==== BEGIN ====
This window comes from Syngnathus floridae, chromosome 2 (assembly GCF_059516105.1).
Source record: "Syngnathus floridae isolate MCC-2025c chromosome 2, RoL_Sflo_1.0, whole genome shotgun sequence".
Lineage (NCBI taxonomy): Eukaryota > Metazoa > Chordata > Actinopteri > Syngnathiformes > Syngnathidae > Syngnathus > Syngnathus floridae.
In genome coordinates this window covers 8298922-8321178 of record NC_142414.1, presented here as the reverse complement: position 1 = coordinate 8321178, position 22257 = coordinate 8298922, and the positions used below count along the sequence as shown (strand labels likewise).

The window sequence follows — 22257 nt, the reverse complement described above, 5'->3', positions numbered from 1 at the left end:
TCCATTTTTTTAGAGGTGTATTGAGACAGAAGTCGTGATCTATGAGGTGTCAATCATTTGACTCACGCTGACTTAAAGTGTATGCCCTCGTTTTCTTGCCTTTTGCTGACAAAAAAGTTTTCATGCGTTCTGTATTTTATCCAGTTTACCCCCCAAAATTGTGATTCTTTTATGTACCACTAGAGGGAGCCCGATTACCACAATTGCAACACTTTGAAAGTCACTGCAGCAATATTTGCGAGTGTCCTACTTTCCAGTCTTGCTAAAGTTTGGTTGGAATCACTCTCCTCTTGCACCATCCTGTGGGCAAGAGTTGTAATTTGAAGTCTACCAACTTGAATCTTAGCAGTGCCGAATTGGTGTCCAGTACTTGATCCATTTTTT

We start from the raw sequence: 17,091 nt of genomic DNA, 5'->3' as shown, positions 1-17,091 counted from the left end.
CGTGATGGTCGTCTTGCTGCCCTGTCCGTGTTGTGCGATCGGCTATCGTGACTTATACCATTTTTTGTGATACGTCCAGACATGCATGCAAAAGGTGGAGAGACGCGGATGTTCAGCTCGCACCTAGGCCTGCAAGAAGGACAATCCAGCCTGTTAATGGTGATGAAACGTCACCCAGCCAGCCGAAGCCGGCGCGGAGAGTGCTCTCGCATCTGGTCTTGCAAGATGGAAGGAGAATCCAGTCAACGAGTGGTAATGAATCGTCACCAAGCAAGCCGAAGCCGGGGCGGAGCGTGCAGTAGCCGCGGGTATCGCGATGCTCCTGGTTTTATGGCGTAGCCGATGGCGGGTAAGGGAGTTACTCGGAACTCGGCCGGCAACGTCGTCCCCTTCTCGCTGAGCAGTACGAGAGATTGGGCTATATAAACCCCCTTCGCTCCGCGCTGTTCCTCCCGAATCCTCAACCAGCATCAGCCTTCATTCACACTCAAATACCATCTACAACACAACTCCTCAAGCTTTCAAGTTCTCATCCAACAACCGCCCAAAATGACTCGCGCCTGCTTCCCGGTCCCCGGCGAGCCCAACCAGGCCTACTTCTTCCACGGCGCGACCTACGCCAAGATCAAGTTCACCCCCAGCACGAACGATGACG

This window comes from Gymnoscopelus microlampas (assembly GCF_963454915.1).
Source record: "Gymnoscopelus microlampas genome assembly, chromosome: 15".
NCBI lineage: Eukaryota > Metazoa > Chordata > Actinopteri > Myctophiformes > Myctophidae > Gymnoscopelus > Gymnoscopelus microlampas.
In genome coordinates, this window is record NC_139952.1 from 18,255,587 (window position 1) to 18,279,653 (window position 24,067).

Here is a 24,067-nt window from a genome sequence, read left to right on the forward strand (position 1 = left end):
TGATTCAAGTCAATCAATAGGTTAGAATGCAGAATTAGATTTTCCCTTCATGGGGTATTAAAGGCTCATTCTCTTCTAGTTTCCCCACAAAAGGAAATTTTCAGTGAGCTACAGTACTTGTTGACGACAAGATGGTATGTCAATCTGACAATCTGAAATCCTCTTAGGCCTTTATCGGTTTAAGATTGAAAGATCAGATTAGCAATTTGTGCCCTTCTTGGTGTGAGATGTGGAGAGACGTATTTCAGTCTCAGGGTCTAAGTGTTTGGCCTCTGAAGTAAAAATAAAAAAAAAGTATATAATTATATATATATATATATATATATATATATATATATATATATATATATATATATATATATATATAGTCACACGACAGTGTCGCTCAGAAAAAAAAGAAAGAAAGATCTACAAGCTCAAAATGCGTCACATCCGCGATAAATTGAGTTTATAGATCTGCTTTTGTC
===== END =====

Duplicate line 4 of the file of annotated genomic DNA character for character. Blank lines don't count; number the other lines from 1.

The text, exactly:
In genome coordinates this window covers 8298922-8321178 of record NC_142414.1, presented here as the reverse complement: position 1 = coordinate 8321178, position 22257 = coordinate 8298922, and the positions used below count along the sequence as shown (strand labels likewise).